Iraqi cleric Moqtada al-Sadr meets PM Abadi, hinting at coalition

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A meeting between nationalist cleric Moqtada Sadr and Iraqi Prime Minister Haider al-Abadi was held a day after the announcement of the Iraqi parliamentary election results to reaffirm close ties between both parties in forming a future government, a source close to Sadr revealed.

A statement released by Abadi on Saturday said that the meeting with Sadr came for the sake of working together to speed up the process of forming a new government, and ensure that the government will be strong, provide services for the people and job opportunities, as well as increasing people’s standard of living and fight corruption.

“During our meeting, we agreed to work together and with other parties to expedite the process of forming a new Iraqi government,” Abadi said at a joint press conference.


The statement added that there was an understanding between both parties in the meeting that the future government needs to be inclusive.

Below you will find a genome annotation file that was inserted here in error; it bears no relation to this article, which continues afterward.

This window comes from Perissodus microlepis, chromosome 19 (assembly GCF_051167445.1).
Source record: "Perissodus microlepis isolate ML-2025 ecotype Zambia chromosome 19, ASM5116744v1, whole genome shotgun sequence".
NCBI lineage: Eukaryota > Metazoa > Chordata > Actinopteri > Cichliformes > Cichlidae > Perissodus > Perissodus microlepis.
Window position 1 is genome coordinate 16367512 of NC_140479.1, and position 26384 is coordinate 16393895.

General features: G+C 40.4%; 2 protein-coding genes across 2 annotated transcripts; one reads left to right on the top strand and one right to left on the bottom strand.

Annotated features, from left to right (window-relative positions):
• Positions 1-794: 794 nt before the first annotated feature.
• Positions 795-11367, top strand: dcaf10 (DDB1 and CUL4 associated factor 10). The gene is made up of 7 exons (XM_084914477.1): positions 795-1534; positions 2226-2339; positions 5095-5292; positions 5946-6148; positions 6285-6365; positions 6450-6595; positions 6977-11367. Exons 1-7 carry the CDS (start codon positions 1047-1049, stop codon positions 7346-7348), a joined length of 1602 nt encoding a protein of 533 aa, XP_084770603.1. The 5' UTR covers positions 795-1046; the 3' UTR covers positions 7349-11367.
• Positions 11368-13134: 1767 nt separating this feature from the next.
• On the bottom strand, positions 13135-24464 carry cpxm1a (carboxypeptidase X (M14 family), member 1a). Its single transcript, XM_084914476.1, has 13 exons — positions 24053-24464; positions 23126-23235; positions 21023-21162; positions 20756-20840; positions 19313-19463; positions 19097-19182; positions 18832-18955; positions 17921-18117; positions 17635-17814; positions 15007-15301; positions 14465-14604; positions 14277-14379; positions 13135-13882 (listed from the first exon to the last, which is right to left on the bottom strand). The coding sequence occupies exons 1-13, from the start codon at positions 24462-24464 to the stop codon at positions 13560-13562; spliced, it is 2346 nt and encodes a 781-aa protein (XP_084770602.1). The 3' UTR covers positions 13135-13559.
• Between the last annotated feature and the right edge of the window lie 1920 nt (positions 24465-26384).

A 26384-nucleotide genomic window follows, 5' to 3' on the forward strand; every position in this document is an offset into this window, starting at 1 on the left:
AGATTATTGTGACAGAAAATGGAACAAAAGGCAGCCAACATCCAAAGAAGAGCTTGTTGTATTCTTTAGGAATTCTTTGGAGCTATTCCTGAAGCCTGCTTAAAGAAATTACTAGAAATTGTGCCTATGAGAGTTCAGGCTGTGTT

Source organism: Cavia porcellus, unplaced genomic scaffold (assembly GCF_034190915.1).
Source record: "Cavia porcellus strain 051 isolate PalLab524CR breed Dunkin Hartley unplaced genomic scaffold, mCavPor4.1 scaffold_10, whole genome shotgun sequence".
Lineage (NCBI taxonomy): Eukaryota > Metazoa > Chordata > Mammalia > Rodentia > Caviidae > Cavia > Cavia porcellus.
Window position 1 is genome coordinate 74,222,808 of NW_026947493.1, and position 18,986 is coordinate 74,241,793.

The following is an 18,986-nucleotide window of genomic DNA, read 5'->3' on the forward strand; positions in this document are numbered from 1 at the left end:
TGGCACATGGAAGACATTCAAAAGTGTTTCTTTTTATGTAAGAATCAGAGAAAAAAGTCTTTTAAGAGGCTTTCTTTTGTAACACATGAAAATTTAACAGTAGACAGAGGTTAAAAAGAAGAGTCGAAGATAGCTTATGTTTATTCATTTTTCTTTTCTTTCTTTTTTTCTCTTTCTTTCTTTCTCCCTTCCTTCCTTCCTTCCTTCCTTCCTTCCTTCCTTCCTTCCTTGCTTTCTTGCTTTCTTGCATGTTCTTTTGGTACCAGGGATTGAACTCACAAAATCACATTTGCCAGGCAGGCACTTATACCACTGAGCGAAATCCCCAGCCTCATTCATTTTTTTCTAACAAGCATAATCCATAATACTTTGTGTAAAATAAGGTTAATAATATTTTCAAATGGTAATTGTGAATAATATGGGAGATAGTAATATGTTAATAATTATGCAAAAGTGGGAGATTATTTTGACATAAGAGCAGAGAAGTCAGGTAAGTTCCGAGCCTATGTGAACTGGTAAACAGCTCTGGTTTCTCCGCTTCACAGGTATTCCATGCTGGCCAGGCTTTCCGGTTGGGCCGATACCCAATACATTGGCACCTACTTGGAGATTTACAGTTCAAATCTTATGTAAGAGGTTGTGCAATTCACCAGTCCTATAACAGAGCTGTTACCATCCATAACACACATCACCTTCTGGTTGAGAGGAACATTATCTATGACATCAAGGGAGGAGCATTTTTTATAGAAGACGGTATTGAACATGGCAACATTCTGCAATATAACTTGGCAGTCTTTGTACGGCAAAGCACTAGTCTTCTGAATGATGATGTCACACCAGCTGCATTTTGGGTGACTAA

Sadr said that the meeting is a message of reassurance that the next government will be a “paternal” one, including and caring for all people of Iraq.

“We extend our hands to everyone building the country, and for the decision to be an Iraqi one,” Sadr said, reaffirming the importance of speeding the government forming process that prioritizes the Iraqi people’s needs.

Abadi called on all other blocs to accept the results and to follow legal procedures if they would like to object. He also stressed on the need for those who won the election to begin their role and tasks in parliament as soon as possible.

Two days ago, Sadr invited Ammar al-Hakim, leader of the al-Hikma bloc who won 20 seats in parliament trailing in seventh place, to create a joint vision for the future.

Sadr’s Sairoon electoral list captured 54 parliamentary seats, 12 more than Abadi’s.

Winning the largest number of seats does not automatically guarantee that Sadr will be able to hand-pick a prime minister.

Parties will have to align themselves to try and form a bloc large enough for the parliamentary majority necessary to nominate a candidate. The government should be formed within 90 days of the official results, but negotiations are expected to drag on for months.

The election dealt a blow to Abadi, but he could still emerge as a compromise candidate palatable to all sides because he has managed the competing interests of the United States and Iran - unwitting allies in the war against Islamic State - during his term in office.

- With Reuters

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